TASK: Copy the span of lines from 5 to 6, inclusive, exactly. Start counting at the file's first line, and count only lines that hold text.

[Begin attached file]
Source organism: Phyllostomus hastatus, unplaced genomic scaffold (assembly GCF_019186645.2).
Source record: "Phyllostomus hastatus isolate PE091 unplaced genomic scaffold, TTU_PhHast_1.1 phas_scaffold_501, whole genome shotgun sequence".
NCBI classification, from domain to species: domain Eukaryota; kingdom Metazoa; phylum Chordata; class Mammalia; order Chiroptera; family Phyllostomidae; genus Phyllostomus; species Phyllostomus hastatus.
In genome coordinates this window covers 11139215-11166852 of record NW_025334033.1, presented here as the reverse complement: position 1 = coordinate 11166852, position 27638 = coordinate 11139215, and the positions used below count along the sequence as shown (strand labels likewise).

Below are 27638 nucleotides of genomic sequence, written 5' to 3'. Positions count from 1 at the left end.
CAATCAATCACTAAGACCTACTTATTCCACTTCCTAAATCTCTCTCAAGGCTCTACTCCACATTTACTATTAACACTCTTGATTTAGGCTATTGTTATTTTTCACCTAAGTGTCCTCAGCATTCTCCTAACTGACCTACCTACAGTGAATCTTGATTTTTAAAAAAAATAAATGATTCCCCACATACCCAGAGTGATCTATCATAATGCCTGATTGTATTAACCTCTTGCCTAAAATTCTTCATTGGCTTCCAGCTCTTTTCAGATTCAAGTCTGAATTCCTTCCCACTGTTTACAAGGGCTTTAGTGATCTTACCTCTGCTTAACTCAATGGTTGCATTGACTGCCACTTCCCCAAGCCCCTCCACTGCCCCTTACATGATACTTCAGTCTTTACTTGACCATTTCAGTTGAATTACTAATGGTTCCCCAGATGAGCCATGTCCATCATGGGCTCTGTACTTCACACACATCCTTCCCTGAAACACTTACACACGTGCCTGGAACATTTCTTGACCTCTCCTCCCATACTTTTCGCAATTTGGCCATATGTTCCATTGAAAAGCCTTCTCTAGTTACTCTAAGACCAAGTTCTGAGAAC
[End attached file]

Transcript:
Below are 27638 nucleotides of genomic sequence, written 5' to 3'. Positions count from 1 at the left end.
CAATCAATCACTAAGACCTACTTATTCCACTTCCTAAATCTCTCTCAAGGCTCTACTCCACATTTACTATTAACACTCTTGATTTAGGCTATTGTTATTTTTCACCTAAGTGTCCTCAGCATTCTCCTAACTGACCTACCTACAGTGAATCTTGATTTTTAAAAAAAATAAATGATTCCCCACATACCCAGAGTGATCTATCATAATGCCTGATTGTATTAACCTCTTGCCTAAAATTCTTCATTGGCTTCCAGCTCTTTTCAGATTCAAGTCTGAATTCCTTCCCACTGTTTACAAGGGCTTTAGTGATCTTACCTCTGCTTAACTCAATGGTTGCATTGACTGCCACTTCCCCAAGCCCCTCCACTGCCCCTTACATGATACTTCAGTCTTTACTTGACCATTTCAGTTGAATTACTAATGGTTCCCCAGATGAGCCATGTCCATCATGGGCTCTGTACTTCACACACATCCTTCCCTGAAACACTTACACACGTGCCTGGAACATTTCTTGACCTCTCCTCCCATACTTTTCGCAATTTGGCCATATGTTCCATTGAAAAGCCTTCTCTAGTTACTCTAAGACCAAGTTCTGAGAAC